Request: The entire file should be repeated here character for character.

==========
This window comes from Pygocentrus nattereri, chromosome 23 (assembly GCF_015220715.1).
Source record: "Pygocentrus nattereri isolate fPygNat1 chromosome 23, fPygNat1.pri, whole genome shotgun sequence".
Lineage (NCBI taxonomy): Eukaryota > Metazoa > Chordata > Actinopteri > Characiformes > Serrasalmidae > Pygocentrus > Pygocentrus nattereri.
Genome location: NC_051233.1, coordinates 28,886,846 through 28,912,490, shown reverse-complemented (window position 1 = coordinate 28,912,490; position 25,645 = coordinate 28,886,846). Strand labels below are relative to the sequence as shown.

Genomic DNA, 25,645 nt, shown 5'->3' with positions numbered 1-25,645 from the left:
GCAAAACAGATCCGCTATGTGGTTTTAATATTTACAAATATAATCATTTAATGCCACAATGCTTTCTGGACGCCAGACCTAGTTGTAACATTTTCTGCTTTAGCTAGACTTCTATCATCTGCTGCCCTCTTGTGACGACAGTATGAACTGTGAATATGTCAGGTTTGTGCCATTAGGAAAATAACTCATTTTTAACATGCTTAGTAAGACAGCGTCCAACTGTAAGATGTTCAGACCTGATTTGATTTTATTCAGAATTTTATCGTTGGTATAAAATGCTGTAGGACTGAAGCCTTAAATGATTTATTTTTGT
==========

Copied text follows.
This window comes from Pygocentrus nattereri, chromosome 23 (assembly GCF_015220715.1).
Source record: "Pygocentrus nattereri isolate fPygNat1 chromosome 23, fPygNat1.pri, whole genome shotgun sequence".
Lineage (NCBI taxonomy): Eukaryota > Metazoa > Chordata > Actinopteri > Characiformes > Serrasalmidae > Pygocentrus > Pygocentrus nattereri.
Genome location: NC_051233.1, coordinates 28,886,846 through 28,912,490, shown reverse-complemented (window position 1 = coordinate 28,912,490; position 25,645 = coordinate 28,886,846). Strand labels below are relative to the sequence as shown.

Genomic DNA, 25,645 nt, shown 5'->3' with positions numbered 1-25,645 from the left:
GCAAAACAGATCCGCTATGTGGTTTTAATATTTACAAATATAATCATTTAATGCCACAATGCTTTCTGGACGCCAGACCTAGTTGTAACATTTTCTGCTTTAGCTAGACTTCTATCATCTGCTGCCCTCTTGTGACGACAGTATGAACTGTGAATATGTCAGGTTTGTGCCATTAGGAAAATAACTCATTTTTAACATGCTTAGTAAGACAGCGTCCAACTGTAAGATGTTCAGACCTGATTTGATTTTATTCAGAATTTTATCGTTGGTATAAAATGCTGTAGGACTGAAGCCTTAAATGATTTATTTTTGT